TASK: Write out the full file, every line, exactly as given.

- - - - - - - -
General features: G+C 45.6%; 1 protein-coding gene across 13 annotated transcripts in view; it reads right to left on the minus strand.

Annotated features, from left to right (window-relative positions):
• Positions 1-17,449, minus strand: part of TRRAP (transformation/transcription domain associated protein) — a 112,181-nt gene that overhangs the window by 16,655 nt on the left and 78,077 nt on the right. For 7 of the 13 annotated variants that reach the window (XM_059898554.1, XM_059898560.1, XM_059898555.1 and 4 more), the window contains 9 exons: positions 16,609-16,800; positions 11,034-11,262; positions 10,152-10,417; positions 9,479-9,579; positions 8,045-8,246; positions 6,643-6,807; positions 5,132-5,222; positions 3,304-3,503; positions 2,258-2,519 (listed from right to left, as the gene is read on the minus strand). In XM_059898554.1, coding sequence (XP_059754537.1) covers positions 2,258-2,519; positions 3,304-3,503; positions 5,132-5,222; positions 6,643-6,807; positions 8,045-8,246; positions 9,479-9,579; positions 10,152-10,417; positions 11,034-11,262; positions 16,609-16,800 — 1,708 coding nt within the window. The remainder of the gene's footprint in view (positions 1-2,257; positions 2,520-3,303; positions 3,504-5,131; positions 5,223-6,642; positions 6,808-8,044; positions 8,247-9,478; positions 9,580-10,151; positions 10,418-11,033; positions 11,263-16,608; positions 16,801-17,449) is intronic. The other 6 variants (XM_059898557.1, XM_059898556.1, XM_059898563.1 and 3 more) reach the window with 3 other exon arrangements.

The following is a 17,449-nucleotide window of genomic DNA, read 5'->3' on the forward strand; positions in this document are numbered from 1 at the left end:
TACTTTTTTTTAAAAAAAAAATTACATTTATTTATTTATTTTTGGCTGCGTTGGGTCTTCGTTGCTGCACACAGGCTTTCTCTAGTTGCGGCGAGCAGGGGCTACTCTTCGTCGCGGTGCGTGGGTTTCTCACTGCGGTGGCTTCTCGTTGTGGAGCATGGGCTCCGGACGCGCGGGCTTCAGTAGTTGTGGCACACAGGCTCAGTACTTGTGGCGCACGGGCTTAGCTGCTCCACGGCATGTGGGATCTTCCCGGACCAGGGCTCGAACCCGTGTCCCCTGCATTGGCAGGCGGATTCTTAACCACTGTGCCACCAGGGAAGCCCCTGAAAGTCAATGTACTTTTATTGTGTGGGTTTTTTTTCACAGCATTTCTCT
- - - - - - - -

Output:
General features: G+C 45.6%; 1 protein-coding gene across 13 annotated transcripts in view; it reads right to left on the minus strand.

Annotated features, from left to right (window-relative positions):
• Positions 1-17,449, minus strand: part of TRRAP (transformation/transcription domain associated protein) — a 112,181-nt gene that overhangs the window by 16,655 nt on the left and 78,077 nt on the right. For 7 of the 13 annotated variants that reach the window (XM_059898554.1, XM_059898560.1, XM_059898555.1 and 4 more), the window contains 9 exons: positions 16,609-16,800; positions 11,034-11,262; positions 10,152-10,417; positions 9,479-9,579; positions 8,045-8,246; positions 6,643-6,807; positions 5,132-5,222; positions 3,304-3,503; positions 2,258-2,519 (listed from right to left, as the gene is read on the minus strand). In XM_059898554.1, coding sequence (XP_059754537.1) covers positions 2,258-2,519; positions 3,304-3,503; positions 5,132-5,222; positions 6,643-6,807; positions 8,045-8,246; positions 9,479-9,579; positions 10,152-10,417; positions 11,034-11,262; positions 16,609-16,800 — 1,708 coding nt within the window. The remainder of the gene's footprint in view (positions 1-2,257; positions 2,520-3,303; positions 3,504-5,131; positions 5,223-6,642; positions 6,808-8,044; positions 8,247-9,478; positions 9,580-10,151; positions 10,418-11,033; positions 11,263-16,608; positions 16,801-17,449) is intronic. The other 6 variants (XM_059898557.1, XM_059898556.1, XM_059898563.1 and 3 more) reach the window with 3 other exon arrangements.

The following is a 17,449-nucleotide window of genomic DNA, read 5'->3' on the forward strand; positions in this document are numbered from 1 at the left end:
TACTTTTTTTTAAAAAAAAAATTACATTTATTTATTTATTTTTGGCTGCGTTGGGTCTTCGTTGCTGCACACAGGCTTTCTCTAGTTGCGGCGAGCAGGGGCTACTCTTCGTCGCGGTGCGTGGGTTTCTCACTGCGGTGGCTTCTCGTTGTGGAGCATGGGCTCCGGACGCGCGGGCTTCAGTAGTTGTGGCACACAGGCTCAGTACTTGTGGCGCACGGGCTTAGCTGCTCCACGGCATGTGGGATCTTCCCGGACCAGGGCTCGAACCCGTGTCCCCTGCATTGGCAGGCGGATTCTTAACCACTGTGCCACCAGGGAAGCCCCTGAAAGTCAATGTACTTTTATTGTGTGGGTTTTTTTTCACAGCATTTCTCT